Once he is comfortable on his side and rolling, begin to introduce the hand signal command to roll over. Continue using the treat to lure him from one side to the other, only include eye contact and a sign that will indicate rollover each time you would like him to perform on command. A typical roll over sign command is usually pointer finger drawing a circle in the air. Be sure you have your dog's eye contact before you give him the hand signal command.
Step
7
Practice
Practice these steps using the hand signal until your dog no longer needs the lure of the treats but rather the reward of a treat. Once your dog can roll over by only looking at your hand signal, be sure to offer him a reward each time.
Recommend training method?

The Standing in Front Method

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Step
1
Stand before dog
Stand in front of your dog and give him a ‘watch me’ command, so you know you have his attention and he is watching you consistently.
Step
2
Treat
Once you have your dog's attention, give him a treat and hold his attention with the watch me command and the promise of more treats to come.
Step
3
Down
Using a hand signal, put your dog in a down position and offer him a treat for a job well done.
Step
4
Hand signal
Using a hand signal for 'roll over', such as a pointer finger drawing a circle in the air in front of your dog, encourage your dog to roll. Introduce the hand signal first while your dog is in down position.
Step
5
Assist
Your dog probably won't roll over immediately just because you put your finger out and drew a circle in the air. After you use the hand signal, assist your dog into a rollover position by gently lifting his front paws and shoulder from underneath and roll him over.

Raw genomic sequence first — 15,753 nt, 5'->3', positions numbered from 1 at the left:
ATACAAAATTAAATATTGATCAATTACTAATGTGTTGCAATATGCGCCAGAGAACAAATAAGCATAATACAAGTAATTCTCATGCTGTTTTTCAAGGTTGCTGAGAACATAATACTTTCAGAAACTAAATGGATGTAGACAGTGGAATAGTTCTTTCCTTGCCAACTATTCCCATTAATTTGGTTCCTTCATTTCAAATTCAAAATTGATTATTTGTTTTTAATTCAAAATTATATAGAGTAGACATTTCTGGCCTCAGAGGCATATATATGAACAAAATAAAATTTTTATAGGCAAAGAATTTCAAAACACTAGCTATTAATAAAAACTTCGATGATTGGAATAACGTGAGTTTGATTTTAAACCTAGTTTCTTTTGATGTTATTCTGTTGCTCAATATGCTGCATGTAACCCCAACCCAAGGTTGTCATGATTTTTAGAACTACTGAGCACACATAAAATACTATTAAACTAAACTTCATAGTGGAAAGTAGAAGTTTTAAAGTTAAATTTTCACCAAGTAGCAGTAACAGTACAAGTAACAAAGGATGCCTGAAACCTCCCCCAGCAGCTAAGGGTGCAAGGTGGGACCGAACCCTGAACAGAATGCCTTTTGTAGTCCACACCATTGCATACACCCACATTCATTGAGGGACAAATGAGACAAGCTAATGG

Step
6
Reward
Even if you had to help your dog, be sure to reward him once he rolls all the way over.
Step
7
Practice
Repeat the steps above, making sure you are using the hand signal to roll over each time you assist your dog into a rollover position.
Step
8
Repeat
As you practice the steps above you should be able to get to the point where treats will lure your dog over instead of your gentle motion. Be sure to always use the hand signal after using the command to get your dog's attention. It may take some time for your dog to comprehend the hand signal for roll over with the action of rolling over. Be sure to be consistent with the hand signal. Always make sure you have your dog's attention on you before giving the signal, and be sure to treat him every time he rolls over.
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Success Stories and Training Questions